In many of his novels, Dickens suggests the personal qualities of his characters using their names. The name Micawber plays on the word "macabre". True to his name, Mr. Micawber is "deathly" and "gloomy" as a consequence of his impoverished lifestyle. Mr. Micawber does not even show a glimmer of hope for success until the very end of the novel, when he decides to alter his lifestyle and move to the middle class. He no longer avoids creditors, and stops changing his name; finally, he finds happiness through self-discipline and responsibility.
Another one of Dickens' characters whose name reveals his significance is James Steerforth. James "steers forth" others to do his bidding in such a charming way that no one knows that his true motives are selfish. Steerforth is selfish and deceiving, but does not exhibit any discipline in his own life: he is always thinking of himself, and never about how others may be affected by his decisions. Due to Steerforth's undisciplined manner, his is fated to meet an early death.
Mr. Murdstone's name is also significant, because it blends together the words "murder" and "stone". Mr. Murdstone can be thought of as the cause behind Mrs. Copperfield's death, and is a perfect example of misuse of discipline; he constantly physically abuses David as a means of disciplining him. Dickens' strong disapproval of this violent manner of discipline is made evident in a number of his novels. However, "while Murdstone's severity destroys the personality, spoiling children is equally destructive in failing to discipline the mind" (Glancy, 83). Dickens shows equal distaste for lack of discipline through the character of Dora Spenlow, David's first wife, who is meant only to be "adored". Dora "is a favorite child of nature" who has never felt anything of "mental suffering [or] trial" (504). She is a mere child, one who has not experienced discipline of the mind and is therefore very immature and defenseless; like Steerforth, she is a casualty of a lack of discipline and defense.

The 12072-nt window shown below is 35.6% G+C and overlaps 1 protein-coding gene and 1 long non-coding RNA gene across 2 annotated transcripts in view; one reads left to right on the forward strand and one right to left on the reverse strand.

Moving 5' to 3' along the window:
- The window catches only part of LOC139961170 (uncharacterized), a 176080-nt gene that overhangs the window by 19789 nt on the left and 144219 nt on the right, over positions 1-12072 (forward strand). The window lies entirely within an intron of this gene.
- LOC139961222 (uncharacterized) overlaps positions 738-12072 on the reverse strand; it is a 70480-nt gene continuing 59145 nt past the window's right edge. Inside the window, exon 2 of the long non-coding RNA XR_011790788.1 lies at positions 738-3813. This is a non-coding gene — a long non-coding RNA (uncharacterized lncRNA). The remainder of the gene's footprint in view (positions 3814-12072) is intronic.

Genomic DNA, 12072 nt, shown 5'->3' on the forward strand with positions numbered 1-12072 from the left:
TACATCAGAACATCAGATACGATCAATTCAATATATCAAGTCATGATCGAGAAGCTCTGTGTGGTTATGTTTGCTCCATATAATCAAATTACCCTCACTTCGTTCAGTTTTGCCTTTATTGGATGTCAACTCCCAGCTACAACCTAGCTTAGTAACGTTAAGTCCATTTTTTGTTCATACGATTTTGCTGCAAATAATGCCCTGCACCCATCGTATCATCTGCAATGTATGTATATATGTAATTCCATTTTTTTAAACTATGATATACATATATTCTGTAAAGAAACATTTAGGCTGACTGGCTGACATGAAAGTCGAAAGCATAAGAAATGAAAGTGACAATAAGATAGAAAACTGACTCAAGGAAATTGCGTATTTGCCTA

Dickens' choice of wives for David also reveal the effects that discipline, or the lack thereof, can have on an individual. Throughout the novel, David displays the emotions of a rather "undisciplined heart". At one point, David thinks to himself:
For I knew now that my own heart was undisciplined when it first loved Dora; and that if it had been disciplined, it never could have felt, when we were married what it had in its secret experience…I had endeavored to adapt Dora to myself, and found it impracticable. It remained for me to adapt myself to Dora (647).
David recognizes that his heart is undisciplined for loving Dora, who is so childish and undisciplined herself; however, he does nothing to remedy the situation. Because he lacks discipline, he abandons his defenses and leaves himself vulnerable to disaster. "Decidedly he is not 'the hero of his own story'"(Gissing) and he is "blind, blind, blind" (467) because he does not have enough discipline to find someone to "sustain and improve him" (467); instead, he is married to Dora, who has "childlike beauty" (Needham, 47) and little else. Since David refuses to exhibit proper discipline, he cannot achieve contentment. He shows his discontent and misunderstanding of discipline when he thinks:
This is the discipline to which I [try] to bring my heart…It made my second year much happier than my first; and what was better still, made Dora's life all sunshine(647).
However, after the doomed Dora dies because of her lack of discipline, David finds a second wife in Agnes Wickfield, who has exhibited discipline throughout her entire life. Finally, "his domestic joy [is] perfect, [he has] been married for ten happy years" (810). In choosing Agnes for a wife, David has shown great discipline and discretion, and.